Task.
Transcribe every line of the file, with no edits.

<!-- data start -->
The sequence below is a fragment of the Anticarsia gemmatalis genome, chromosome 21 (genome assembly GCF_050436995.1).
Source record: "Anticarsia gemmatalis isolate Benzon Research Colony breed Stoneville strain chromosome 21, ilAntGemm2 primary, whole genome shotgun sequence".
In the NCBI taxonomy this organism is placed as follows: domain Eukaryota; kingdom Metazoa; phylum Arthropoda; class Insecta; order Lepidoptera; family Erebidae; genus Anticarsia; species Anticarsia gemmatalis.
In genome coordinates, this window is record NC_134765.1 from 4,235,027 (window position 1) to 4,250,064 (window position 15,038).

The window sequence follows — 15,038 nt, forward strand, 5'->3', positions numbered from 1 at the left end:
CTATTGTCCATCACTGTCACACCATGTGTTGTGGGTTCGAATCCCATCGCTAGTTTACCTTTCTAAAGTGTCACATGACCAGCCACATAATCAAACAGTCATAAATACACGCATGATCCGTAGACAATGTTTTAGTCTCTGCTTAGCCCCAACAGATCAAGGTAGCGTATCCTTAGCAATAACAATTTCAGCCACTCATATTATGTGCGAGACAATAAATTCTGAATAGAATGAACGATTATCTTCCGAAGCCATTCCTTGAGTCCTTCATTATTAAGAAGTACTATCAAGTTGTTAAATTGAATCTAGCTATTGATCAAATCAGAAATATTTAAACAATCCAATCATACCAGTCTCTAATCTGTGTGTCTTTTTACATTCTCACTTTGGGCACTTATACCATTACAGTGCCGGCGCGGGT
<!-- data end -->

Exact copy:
The sequence below is a fragment of the Anticarsia gemmatalis genome, chromosome 21 (genome assembly GCF_050436995.1).
Source record: "Anticarsia gemmatalis isolate Benzon Research Colony breed Stoneville strain chromosome 21, ilAntGemm2 primary, whole genome shotgun sequence".
In the NCBI taxonomy this organism is placed as follows: domain Eukaryota; kingdom Metazoa; phylum Arthropoda; class Insecta; order Lepidoptera; family Erebidae; genus Anticarsia; species Anticarsia gemmatalis.
In genome coordinates, this window is record NC_134765.1 from 4,235,027 (window position 1) to 4,250,064 (window position 15,038).

The window sequence follows — 15,038 nt, forward strand, 5'->3', positions numbered from 1 at the left end:
CTATTGTCCATCACTGTCACACCATGTGTTGTGGGTTCGAATCCCATCGCTAGTTTACCTTTCTAAAGTGTCACATGACCAGCCACATAATCAAACAGTCATAAATACACGCATGATCCGTAGACAATGTTTTAGTCTCTGCTTAGCCCCAACAGATCAAGGTAGCGTATCCTTAGCAATAACAATTTCAGCCACTCATATTATGTGCGAGACAATAAATTCTGAATAGAATGAACGATTATCTTCCGAAGCCATTCCTTGAGTCCTTCATTATTAAGAAGTACTATCAAGTTGTTAAATTGAATCTAGCTATTGATCAAATCAGAAATATTTAAACAATCCAATCATACCAGTCTCTAATCTGTGTGTCTTTTTACATTCTCACTTTGGGCACTTATACCATTACAGTGCCGGCGCGGGT